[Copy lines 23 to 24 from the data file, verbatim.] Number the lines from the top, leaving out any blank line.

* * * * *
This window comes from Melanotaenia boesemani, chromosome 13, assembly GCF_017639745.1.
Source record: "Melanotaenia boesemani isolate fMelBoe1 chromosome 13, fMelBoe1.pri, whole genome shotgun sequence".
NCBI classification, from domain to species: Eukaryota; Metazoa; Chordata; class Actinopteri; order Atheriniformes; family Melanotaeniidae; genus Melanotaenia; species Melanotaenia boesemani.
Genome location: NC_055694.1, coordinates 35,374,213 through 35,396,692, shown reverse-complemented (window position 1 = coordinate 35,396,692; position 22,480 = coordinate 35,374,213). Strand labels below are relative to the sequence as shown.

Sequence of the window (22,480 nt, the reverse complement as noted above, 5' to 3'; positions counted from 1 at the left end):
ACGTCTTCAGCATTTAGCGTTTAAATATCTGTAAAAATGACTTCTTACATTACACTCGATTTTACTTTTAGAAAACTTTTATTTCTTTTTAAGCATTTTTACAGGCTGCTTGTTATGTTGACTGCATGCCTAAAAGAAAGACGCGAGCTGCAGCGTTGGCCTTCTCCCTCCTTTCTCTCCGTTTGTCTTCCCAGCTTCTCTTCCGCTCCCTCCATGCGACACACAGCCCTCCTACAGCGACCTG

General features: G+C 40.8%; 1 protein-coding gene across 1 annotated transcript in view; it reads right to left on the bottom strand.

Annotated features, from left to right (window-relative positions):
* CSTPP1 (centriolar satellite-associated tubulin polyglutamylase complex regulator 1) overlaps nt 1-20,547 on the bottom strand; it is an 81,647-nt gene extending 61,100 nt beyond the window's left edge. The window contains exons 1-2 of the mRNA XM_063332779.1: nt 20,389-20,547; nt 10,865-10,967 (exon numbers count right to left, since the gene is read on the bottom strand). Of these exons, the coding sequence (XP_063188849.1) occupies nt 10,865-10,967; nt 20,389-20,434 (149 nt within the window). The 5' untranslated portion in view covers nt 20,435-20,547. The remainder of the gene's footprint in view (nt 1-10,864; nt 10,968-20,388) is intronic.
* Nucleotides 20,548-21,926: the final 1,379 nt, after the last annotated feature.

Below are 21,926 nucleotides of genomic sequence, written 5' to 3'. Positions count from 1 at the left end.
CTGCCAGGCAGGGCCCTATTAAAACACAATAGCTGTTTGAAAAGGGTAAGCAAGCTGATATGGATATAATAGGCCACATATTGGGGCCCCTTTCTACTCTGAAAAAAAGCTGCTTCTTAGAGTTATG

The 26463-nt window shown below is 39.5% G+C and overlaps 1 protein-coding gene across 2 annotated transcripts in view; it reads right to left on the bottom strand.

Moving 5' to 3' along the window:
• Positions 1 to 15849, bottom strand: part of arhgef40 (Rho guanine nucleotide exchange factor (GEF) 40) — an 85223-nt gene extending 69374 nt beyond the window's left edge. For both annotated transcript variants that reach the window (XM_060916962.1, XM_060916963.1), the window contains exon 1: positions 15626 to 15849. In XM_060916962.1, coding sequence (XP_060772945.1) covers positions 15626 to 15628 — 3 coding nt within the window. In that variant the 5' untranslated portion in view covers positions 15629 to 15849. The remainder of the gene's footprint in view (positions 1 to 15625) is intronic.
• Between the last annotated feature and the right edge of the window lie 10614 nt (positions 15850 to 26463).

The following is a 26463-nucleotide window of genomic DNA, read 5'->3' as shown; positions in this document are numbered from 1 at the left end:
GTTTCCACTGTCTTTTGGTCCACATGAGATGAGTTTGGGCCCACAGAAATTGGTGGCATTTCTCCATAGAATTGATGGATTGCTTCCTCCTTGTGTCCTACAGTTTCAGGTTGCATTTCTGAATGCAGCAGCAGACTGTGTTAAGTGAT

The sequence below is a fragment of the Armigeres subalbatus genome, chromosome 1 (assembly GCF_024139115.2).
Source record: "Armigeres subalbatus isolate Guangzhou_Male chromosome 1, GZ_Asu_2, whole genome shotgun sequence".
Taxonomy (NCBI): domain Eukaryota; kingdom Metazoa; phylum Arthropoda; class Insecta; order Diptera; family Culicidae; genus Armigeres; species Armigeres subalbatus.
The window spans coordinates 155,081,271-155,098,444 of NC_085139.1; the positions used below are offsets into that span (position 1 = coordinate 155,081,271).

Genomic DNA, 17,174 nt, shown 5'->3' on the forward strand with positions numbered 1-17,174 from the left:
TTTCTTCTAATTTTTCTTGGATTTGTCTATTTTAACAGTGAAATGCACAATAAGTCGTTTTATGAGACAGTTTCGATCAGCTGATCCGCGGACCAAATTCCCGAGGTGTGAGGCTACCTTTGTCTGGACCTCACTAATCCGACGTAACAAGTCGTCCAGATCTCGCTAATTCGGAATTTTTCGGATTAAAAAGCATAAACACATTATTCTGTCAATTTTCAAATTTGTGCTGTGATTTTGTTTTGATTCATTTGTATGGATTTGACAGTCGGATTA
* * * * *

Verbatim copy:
Genomic DNA, 17,174 nt, shown 5'->3' on the forward strand with positions numbered 1-17,174 from the left:
TTTCTTCTAATTTTTCTTGGATTTGTCTATTTTAACAGTGAAATGCACAATAAGTCGTTTTATGAGACAGTTTCGATCAGCTGATCCGCGGACCAAATTCCCGAGGTGTGAGGCTACCTTTGTCTGGACCTCACTAATCCGACGTAACAAGTCGTCCAGATCTCGCTAATTCGGAATTTTTCGGATTAAAAAGCATAAACACATTATTCTGTCAATTTTCAAATTTGTGCTGTGATTTTGTTTTGATTCATTTGTATGGATTTGACAGTCGGATTA